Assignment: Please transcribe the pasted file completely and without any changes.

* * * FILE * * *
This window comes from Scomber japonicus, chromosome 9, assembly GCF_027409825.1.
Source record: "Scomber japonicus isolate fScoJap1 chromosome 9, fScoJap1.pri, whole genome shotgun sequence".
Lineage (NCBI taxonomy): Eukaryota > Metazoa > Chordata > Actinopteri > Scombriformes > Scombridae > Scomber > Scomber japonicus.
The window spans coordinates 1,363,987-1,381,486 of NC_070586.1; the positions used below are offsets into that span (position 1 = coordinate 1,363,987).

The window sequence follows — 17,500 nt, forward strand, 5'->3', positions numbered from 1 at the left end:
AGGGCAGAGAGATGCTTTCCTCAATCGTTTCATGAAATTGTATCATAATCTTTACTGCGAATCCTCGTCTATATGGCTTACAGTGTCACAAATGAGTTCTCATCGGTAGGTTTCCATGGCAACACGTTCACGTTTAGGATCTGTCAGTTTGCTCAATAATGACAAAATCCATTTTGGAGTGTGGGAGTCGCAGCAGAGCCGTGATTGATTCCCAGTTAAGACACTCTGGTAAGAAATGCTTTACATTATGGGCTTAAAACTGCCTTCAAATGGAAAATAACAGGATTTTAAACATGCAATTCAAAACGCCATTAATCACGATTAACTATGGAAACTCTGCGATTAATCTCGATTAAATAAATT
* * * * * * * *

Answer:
This window comes from Scomber japonicus, chromosome 9, assembly GCF_027409825.1.
Source record: "Scomber japonicus isolate fScoJap1 chromosome 9, fScoJap1.pri, whole genome shotgun sequence".
Lineage (NCBI taxonomy): Eukaryota > Metazoa > Chordata > Actinopteri > Scombriformes > Scombridae > Scomber > Scomber japonicus.
The window spans coordinates 1,363,987-1,381,486 of NC_070586.1; the positions used below are offsets into that span (position 1 = coordinate 1,363,987).

The window sequence follows — 17,500 nt, forward strand, 5'->3', positions numbered from 1 at the left end:
AGGGCAGAGAGATGCTTTCCTCAATCGTTTCATGAAATTGTATCATAATCTTTACTGCGAATCCTCGTCTATATGGCTTACAGTGTCACAAATGAGTTCTCATCGGTAGGTTTCCATGGCAACACGTTCACGTTTAGGATCTGTCAGTTTGCTCAATAATGACAAAATCCATTTTGGAGTGTGGGAGTCGCAGCAGAGCCGTGATTGATTCCCAGTTAAGACACTCTGGTAAGAAATGCTTTACATTATGGGCTTAAAACTGCCTTCAAATGGAAAATAACAGGATTTTAAACATGCAATTCAAAACGCCATTAATCACGATTAACTATGGAAACTCTGCGATTAATCTCGATTAAATAAATT